Romesco is a rich spanish sauce using charred peppers and tomatoes. Today we are going to use coal baked peppers to supercharge that rich smoky flavour, giving us really nice complex layers in the sauce. Traditionally served with fish, quite frankly it’s perfect with anything that comes off the grill – this season we’re pairing it with lightly charred heritage tomatoes and the best of British Asparagus, topped with fermented garlic honey pumpkin seeds.
For the Romesco:
2 red peppers
3 cloves of garlic
50g flaked almonds
25g tomato puree
2 tbsp fennel fronds
2 tbsp sherry vinegar
1 tsp sweet paprika
¼ tsp cayenne pepper
40-60 ml rapeseed oil
Salt and pepper (to taste)
For the Salad:
800g heritage tomatoes, mixed sizes and colours
Salt and pepper
8 sprigs of thyme
One bunch of spring onions
Small punnet of pea shoots
For the Fermented Garlic Honey Seeds:
Handful pumpkin seeds
1 jar raw honey
20 cloves of garlic
To make the Romesco:
Rake out a good bed of coals.
Remove any stickers from the pepper and give them a little wash. Dry them well and place directly into the coals.
Keep the peppers turning as they cook so they char all over. You want the peppers to become completely black all over.
Once completely charred place into a bowl and cover with a tea towel to steam. As the peppers steam the flesh will shrink away from the skin making it easier to peel.
Once cool enough to handle the charred skin from the peppers along with their seeds and the stalk. Chop finely.
Toast the flaked almonds in the skillet over a medium low heat until golden and just starting to catch on the edges.
Remove from the pan and place in a small bowl to cool. Place the toasted almonds into a large pestle and mortar ( If you’re in the house you can cheat and use a stick blender or food processor for the next step, just pulse everything together until well combined adding your rapeseed oil last).
Grind the almonds to a medium fine powder, add the peppers and gently bruise and bash until they have broken down.
Use a fine micro plane to grate in the garlic and stir through.
Add the tomato puree, sherry vinegar, paprika, cayenne, salt and pepper. Give everything a really good mix up in the pestle and mortar until you have a fine sauce.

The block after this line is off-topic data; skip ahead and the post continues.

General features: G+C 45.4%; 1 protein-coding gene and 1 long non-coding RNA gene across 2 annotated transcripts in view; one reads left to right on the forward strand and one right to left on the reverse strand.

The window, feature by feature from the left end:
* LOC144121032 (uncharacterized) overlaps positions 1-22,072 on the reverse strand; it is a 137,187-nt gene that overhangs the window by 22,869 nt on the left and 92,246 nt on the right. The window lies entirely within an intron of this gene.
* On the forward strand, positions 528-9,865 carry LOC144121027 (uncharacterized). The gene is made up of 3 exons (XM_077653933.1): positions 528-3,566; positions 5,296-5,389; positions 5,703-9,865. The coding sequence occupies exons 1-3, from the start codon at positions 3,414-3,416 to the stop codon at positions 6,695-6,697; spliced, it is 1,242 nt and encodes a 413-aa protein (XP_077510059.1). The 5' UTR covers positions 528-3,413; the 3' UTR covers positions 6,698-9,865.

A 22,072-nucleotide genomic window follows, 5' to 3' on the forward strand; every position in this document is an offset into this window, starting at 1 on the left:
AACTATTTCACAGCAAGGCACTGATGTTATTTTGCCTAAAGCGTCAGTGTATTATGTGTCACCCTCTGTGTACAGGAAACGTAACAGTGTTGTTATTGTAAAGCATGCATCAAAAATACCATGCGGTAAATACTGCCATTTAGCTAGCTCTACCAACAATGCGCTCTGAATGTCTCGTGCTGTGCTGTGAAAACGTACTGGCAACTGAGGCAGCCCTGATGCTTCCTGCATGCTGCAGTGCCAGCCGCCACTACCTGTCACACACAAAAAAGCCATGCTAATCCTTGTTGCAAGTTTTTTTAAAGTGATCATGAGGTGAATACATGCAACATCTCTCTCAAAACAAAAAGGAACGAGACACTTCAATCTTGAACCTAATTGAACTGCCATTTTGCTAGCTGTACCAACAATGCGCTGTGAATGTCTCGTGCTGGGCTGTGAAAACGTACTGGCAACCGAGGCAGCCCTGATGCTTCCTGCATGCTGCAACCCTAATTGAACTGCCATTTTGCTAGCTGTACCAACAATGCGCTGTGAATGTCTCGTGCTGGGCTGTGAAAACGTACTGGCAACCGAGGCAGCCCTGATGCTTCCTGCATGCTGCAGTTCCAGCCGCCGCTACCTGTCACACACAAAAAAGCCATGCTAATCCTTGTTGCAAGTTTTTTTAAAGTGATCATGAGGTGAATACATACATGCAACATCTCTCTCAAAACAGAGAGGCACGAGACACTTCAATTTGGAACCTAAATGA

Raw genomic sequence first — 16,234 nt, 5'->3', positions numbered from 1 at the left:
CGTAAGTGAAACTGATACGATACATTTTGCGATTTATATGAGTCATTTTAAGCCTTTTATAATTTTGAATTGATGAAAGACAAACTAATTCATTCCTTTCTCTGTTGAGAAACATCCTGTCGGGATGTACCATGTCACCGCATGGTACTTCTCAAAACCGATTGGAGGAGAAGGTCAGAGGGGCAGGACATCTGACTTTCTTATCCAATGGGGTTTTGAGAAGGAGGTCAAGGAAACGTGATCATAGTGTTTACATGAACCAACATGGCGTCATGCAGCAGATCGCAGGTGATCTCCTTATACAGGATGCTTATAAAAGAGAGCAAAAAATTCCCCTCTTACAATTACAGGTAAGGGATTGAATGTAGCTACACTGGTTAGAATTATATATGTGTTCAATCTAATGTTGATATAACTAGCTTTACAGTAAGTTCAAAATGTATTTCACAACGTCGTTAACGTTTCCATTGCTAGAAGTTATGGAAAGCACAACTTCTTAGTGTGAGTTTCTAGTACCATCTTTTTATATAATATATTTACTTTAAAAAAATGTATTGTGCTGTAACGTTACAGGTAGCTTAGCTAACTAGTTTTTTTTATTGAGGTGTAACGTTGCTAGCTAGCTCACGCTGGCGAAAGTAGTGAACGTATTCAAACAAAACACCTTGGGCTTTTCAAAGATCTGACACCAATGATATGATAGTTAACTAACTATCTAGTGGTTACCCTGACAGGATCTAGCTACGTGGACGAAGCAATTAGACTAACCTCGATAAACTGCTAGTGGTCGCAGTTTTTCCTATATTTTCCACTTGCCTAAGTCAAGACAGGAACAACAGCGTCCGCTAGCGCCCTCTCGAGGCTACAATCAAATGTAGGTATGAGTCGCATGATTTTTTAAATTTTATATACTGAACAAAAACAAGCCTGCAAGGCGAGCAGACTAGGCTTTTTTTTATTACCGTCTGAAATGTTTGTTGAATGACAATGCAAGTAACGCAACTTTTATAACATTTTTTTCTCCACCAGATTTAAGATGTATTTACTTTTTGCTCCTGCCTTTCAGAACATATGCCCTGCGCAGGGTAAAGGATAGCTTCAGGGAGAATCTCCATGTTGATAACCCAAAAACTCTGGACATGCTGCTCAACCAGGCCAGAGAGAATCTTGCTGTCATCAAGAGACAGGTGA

Slowly add the rapeseed oil until you have a nice sauce consistency, you may not need it all.
Finely chop the fennel fronds and stir through.
To make the fermented garlic honey:
Make sure that you are using scrupulously clean equipment and well cleaned jars you don’t need to sterilise them, just make sure everything is cleaned beforehand.
Peel the garlic cloves and place into the jar, top up the jar with the honey leaving an inch gap at the top of the jar.
Close the lid tightly and place upside down, turn every half an hour or so for two hours.
Place the right way up and leave to ferment for at least a week but up to a month before eating. Burp the jar every day to release the build up of gas. Check the PH of your fermented garlic honey with Ph strips*.
Store jar in the fridge for up to a year. (You can use the garlic cloves for other recipes!)
To make the fermented garlic honey seeds, toast your pumpkin seeds in a saucepan on a dry heat, once toasted, add a few tsps fermented garlic honey to the pan until coated. Leave to cool / harden, then roughly chop.
For the tomatoes:
Place a perforated grill tray over a bed of hot embers and allow it to get nice and hot.
Place the tomatoes into the tray along with the sprigs of thyme, the thyme will smoke and perfume the tomatoes. Keep an eye on the tomatoes as they cook, turning every now and then to get a nice colour on them. Don’t overcook them otherwise they will become mushy.
Remove the tomatoes from the grill tray and set aside to cool slightly.
Whilst the tomatoes cool, drizzle the spring onions and asparagus with rapeseed oil and char until dark and caramelised all over (if your asparagus are large, you may want to blanch them first).
Remove from the grill and place on a tray with the tomatoes.
Cut any large tomatoes into wedges and halve the slightly smaller ones.
Split the spring onions in half and season everything well with salt and pepper.
Place a good few spoons of Romesco onto the base of your platter and spread out.
Scatter over half of your pea shoots and arrange the tomatoes and spring onions on top finishing with some more pea shoots.
Give everything a good drizzle of rapeseed oil and season again. Scatter over the toasted pumpkin seeds.
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When making the fermented garlic honey: Botulism will not grow in an acidic environment. Keep the PH of the fermented garlic honey below 4.6, measured with Ph strips.
If it goes above add a splash of raw cider vinegar to bring the acidity back down.
Botulism is very rare in the uk but precautions should be taken and good food hygiene followed.
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